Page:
NIOC Prefers Joint Ventures With Int’l Firms

NIOC Prefers Joint Ventures With Int’l Firms

Iran has unveiled details for long-awaited foreign cooperation contracts which it hopes will attract oil buyers and investors to modernize its ageing infrastructure, including offers to take part in joint ventures to extract its huge reserves.
"Iran is going to apply a new version of oil contract model in order to make it more attractive for foreign investors, with similar terms to a production sharing agreement," said Shahrouz Abolhosseini, petroleum products pricing manager at the National Iranian Oil Company during a business meeting in the South Korean capital on Wednesday, Reuters reported.
"NIOC aims to embark on joint ventures with foreign investors and international companies in the oil and gas industry," he added.
Iran, a member of the Organization of the Petroleum Exporting Countries, has some of the world's biggest oil and gas reserves, and officials have identified around four dozen projects worth $185 billion it hopes to develop by 2020.
Pre-sanctions agreements between Iran and foreign energy firms offered partners oil and gas revenue payments in return for cash investment in so-called buyback contracts.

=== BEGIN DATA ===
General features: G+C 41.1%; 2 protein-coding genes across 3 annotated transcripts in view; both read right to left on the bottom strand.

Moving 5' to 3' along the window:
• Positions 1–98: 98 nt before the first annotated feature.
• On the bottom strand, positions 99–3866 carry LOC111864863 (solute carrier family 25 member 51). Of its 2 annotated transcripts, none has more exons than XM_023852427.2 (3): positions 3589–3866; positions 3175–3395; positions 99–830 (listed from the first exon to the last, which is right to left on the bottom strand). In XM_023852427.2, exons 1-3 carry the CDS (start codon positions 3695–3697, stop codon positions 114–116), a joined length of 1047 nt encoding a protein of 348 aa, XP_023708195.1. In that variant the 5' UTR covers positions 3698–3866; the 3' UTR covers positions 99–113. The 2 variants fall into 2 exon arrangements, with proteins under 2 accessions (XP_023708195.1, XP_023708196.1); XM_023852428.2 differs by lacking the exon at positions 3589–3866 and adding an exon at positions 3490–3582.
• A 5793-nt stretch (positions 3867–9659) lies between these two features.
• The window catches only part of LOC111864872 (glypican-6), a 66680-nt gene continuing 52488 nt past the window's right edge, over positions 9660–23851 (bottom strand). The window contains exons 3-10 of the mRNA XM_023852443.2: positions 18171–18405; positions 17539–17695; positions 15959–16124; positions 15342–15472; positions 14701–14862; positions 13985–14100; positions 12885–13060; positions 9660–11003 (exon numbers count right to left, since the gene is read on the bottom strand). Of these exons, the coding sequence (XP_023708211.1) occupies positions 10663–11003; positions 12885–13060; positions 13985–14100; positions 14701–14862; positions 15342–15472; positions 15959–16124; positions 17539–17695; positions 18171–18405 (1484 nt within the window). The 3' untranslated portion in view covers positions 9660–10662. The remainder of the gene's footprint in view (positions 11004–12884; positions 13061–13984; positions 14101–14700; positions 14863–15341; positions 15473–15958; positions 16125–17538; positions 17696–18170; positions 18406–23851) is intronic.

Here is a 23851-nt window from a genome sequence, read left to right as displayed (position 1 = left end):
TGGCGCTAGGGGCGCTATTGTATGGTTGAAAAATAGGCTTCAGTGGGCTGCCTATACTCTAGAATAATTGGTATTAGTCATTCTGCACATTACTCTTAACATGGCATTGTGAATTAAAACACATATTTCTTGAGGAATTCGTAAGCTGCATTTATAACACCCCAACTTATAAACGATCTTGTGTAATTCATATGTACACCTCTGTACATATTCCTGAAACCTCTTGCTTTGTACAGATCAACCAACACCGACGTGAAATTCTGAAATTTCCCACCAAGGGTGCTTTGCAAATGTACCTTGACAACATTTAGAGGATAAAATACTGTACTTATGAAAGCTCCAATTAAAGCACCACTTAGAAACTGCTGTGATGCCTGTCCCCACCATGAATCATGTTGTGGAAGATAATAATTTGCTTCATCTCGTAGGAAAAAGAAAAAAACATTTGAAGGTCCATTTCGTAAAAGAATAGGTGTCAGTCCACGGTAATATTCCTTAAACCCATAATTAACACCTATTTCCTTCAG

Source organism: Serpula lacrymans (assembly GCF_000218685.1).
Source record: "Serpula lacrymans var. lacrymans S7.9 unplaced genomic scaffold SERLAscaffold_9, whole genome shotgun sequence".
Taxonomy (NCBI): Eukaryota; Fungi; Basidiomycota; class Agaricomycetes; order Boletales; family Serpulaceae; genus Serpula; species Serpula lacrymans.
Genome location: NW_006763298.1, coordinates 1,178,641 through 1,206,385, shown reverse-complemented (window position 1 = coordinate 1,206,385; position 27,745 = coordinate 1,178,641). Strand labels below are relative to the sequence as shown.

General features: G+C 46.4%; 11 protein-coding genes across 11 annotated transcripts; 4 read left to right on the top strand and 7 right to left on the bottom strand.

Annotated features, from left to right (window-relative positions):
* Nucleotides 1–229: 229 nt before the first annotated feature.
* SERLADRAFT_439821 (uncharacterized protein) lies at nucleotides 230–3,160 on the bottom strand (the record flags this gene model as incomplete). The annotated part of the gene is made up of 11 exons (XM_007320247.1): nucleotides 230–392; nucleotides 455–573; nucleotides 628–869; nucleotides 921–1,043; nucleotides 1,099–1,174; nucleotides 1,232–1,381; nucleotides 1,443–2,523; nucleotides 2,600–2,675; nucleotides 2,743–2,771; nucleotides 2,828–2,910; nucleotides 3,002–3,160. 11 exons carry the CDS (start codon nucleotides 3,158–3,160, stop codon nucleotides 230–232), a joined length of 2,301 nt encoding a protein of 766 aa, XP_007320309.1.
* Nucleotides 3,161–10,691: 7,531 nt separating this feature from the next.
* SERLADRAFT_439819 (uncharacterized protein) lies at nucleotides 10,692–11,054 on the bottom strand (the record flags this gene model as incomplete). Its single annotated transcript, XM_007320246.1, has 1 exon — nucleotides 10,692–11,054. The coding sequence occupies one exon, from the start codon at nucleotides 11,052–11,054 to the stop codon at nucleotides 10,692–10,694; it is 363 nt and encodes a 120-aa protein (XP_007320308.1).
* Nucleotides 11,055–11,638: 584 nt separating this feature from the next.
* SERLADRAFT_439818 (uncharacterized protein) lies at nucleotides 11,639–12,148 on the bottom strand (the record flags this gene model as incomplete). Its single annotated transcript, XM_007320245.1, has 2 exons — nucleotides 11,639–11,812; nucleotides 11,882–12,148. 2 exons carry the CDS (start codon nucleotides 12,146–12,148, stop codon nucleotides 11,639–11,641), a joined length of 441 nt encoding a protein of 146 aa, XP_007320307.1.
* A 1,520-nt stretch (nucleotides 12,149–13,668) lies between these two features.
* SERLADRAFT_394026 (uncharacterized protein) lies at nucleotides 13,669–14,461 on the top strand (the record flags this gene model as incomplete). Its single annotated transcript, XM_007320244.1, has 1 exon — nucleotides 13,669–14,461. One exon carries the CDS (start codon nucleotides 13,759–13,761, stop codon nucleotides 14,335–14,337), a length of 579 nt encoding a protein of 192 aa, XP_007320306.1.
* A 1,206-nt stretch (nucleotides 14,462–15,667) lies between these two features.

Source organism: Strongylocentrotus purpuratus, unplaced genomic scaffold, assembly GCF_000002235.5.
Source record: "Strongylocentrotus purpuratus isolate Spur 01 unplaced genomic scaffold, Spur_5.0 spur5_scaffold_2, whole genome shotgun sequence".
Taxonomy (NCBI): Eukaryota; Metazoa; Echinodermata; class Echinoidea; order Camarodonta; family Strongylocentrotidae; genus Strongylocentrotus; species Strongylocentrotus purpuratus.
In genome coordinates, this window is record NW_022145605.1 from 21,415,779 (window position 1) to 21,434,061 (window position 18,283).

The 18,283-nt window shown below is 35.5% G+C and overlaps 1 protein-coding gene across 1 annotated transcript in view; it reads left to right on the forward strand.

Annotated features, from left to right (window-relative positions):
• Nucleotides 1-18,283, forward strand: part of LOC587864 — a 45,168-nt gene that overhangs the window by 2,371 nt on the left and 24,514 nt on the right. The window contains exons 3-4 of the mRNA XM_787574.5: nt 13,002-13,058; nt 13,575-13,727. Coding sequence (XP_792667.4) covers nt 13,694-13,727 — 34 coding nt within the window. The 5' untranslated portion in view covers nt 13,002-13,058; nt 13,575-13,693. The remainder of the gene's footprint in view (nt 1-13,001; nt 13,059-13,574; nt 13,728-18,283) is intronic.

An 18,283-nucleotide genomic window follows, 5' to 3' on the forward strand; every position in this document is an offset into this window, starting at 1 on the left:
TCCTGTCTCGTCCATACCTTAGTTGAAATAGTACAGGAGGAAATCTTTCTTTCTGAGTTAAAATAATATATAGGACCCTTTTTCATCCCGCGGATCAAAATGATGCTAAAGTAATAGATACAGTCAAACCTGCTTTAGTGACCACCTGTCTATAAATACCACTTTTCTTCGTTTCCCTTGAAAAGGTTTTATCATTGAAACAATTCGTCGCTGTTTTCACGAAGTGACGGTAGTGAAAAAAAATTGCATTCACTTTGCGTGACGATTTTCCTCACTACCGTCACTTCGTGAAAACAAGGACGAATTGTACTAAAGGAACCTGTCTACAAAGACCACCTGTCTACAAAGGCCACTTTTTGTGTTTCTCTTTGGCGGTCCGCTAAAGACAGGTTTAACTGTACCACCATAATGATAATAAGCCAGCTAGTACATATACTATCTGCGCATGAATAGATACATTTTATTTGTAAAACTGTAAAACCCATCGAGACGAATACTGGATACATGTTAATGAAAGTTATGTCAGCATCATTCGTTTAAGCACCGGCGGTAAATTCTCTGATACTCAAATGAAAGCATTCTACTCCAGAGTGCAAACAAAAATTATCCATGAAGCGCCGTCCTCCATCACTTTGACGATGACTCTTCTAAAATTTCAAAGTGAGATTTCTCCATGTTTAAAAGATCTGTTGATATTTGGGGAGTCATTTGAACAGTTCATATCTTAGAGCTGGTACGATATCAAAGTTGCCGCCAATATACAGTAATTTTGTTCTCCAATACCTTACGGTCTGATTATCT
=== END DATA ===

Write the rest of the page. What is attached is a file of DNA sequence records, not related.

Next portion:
Foreigners were barred from joint ventures or from extracting themselves, making these contracts unpopular with investors. Bu the new contracts are expected to turn things around.
Also in Seoul, Ali Asghar Arshi, adviser to the deputy minister for international affairs and commerce, said the main advantage of the new contracts over the previous buybacks would be more contractual flexibility. He did not elaborate. Iran's Oil Ministry said in August it would officially present the new contracts at a conference in London in December.
Tehran's move is a latest attempt to attract buyers beyond offering outright oil discounts, which have included offers of extended credit and free cost of shipping.
Last month, Woo Tae-hee, South Korea's deputy trade minister, was part of a delegation to Iran seeking energy and construction deals, and said Seoul would consider increasing its oil imports from Iran once sanctions are lifted.
Iran exported almost 3 million barrels per day of crude at its peak before the sanctions but saw shipments collapse to about 1 million bpd over the last two years.
Tehran hopes to add 500,000 bpd to production within two months of easing sanctions, and as much as 1 million bpd in 6-7 months.
Many sellers, especially within OPEC, which has ruled out production cuts to defend market share rather than ensure higher prices, have heavily discounted their oil to attract buyers, who can increasingly pick the best offers as there is more oil on offer than needed.

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